In an unhinged Australian market, real estate flips are anything but certain for savvy investors.
But no longer.
Making money in a softer market has become a challenge.
“In addition to the cost of renovation, there are always transaction costs associated with the rapid purchase, renovation, and resale of a property, including stamp duties, legal fees, and capital gains taxes,” said Pete Wargent, co-founder of BuyersBuyers, a nationwide network of brokerage services. .
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“Now there are two more factors that make life harder for real estate flippers.”
With interest rates shifting and the outlook less certain, Mr. Wargent says innovators could sell themselves in a market where capital gains are no guarantee of profit.
Add to that a sharp rise in construction costs and there is also a tangible risk of overcapitalization.
Data from the Australian Bureau of Statistics shows that wood and steel prices have increased by 50 percent, while the average cost of building a new home has risen 20 percent from last year.
“Obviously projects need to be assessed on a case-by-case basis, but overlapping supply shocks have made access to construction materials at a reasonable price less reliable,” said Mr Wargent.
“There is also a shortage of available crafts in many parts of the country, which should be taken into account as a contingency for any proposed renovation budget.”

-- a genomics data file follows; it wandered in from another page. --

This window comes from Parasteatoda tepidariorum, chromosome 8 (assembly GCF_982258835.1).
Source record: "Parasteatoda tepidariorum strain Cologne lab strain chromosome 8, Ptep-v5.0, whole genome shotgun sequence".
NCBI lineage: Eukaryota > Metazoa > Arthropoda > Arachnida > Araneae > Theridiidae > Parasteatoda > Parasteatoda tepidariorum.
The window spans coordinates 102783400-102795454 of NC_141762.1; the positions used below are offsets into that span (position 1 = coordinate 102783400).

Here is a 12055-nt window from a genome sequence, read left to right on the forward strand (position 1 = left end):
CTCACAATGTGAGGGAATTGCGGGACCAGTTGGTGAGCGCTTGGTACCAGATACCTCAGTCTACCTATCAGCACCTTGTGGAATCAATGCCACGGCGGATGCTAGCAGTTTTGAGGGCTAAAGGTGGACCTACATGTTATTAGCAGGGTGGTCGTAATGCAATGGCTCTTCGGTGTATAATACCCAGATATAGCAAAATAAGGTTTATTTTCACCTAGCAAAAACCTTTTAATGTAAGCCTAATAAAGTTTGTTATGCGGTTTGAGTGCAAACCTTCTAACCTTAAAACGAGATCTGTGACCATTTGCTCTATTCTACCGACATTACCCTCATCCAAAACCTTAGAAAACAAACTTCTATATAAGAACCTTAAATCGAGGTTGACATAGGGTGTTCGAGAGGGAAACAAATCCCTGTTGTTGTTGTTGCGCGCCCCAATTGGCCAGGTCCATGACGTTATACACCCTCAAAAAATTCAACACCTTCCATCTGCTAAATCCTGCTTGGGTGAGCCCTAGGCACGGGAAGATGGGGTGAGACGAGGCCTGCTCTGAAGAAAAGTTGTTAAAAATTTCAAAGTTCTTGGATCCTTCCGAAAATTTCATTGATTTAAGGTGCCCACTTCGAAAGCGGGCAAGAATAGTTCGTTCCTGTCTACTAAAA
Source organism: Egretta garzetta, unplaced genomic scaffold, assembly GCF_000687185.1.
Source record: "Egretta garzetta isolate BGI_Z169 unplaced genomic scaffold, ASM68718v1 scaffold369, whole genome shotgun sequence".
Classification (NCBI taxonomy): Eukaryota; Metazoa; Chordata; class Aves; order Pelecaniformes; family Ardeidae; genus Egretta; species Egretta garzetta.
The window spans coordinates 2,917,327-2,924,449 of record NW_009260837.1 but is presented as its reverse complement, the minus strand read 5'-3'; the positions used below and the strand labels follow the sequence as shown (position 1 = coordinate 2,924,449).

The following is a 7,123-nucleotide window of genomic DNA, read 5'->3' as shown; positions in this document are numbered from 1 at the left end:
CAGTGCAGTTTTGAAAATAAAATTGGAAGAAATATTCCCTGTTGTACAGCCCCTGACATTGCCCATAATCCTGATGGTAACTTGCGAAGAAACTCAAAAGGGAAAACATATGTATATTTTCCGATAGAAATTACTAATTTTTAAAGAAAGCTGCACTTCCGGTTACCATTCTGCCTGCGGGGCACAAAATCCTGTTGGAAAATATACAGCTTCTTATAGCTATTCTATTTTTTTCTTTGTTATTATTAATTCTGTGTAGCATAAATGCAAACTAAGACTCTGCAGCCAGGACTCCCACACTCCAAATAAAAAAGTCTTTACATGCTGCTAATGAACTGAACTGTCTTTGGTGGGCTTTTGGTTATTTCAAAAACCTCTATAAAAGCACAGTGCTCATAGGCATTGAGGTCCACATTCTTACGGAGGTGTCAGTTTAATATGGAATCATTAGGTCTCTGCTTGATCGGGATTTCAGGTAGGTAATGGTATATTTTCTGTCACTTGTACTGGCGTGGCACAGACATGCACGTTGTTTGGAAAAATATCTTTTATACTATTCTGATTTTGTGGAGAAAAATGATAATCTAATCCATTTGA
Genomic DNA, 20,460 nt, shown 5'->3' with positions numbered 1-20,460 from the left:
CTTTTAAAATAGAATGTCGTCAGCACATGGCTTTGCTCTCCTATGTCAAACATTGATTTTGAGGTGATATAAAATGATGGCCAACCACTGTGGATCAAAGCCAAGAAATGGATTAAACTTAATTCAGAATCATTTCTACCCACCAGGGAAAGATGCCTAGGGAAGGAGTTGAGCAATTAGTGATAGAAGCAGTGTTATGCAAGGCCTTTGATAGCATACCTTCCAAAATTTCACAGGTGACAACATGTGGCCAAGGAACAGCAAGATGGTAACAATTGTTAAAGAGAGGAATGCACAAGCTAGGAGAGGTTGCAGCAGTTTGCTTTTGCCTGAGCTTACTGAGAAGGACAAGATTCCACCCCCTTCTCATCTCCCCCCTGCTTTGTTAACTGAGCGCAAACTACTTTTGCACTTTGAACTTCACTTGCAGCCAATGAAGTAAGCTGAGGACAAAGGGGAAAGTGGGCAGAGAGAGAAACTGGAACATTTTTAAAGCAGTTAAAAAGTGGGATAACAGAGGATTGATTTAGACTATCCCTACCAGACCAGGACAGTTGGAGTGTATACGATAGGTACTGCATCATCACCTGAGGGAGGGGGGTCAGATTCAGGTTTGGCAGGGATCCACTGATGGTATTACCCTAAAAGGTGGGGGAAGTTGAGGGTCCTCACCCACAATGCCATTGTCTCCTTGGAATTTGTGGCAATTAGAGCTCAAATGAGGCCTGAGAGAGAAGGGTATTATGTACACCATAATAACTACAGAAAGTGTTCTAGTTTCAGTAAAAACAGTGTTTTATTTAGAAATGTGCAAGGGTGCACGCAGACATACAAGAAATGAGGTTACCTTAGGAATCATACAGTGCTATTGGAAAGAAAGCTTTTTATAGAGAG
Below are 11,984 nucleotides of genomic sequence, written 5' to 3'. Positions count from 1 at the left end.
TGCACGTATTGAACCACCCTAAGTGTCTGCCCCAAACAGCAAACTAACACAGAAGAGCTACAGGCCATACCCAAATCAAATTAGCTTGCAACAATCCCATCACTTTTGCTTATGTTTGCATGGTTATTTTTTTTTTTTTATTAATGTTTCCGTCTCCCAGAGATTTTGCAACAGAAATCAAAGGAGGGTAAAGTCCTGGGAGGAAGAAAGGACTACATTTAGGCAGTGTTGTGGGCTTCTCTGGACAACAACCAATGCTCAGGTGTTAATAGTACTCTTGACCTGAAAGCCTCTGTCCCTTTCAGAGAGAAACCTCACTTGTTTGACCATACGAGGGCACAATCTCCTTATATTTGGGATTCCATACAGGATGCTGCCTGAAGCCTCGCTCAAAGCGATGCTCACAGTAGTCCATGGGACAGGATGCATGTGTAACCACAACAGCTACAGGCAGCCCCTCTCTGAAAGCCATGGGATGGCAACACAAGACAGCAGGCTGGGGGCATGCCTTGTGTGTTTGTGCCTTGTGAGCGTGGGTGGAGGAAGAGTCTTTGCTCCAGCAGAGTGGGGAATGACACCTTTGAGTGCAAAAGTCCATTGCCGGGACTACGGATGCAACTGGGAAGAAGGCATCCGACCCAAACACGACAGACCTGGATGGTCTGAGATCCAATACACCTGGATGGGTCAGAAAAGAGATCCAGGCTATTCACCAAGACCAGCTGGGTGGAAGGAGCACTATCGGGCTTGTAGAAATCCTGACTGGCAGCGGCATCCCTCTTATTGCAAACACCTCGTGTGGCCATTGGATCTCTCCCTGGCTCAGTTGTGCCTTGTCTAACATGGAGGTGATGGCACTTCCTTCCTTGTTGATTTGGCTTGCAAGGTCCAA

BuyersBuyers CEO Doron Peleg estimates that a $600,000 property increased in value by $120,000 through a $60,000 renovation that would have yielded $840,000 in 2021 if a 20 percent market increase had been accounted for.
“Even after conservatively accounting for 7-8 percent transaction costs, there is still a generous profit to be made in such a deal in a short span of time,” he said.
“However, you can also easily see how a 10 percent drop in market value, say, can put an investor running a flipping project in a precarious or loss-making position.”
Especially if there are unforeseen cost overruns.
Mr Wargent said innovators and developers should expect the high costs to persist even if global supply chain issues are resolved this year.
“Flippers need to consider the prospects for the local market in which they operate to effectively manage project risk,” he said.
“If you’re not confident in your ability to turn over property, think longer term.”
The good news, he says, is that there will be a looming undersupply of suitable housing for families in the suburbs of the middle ring over the next decade.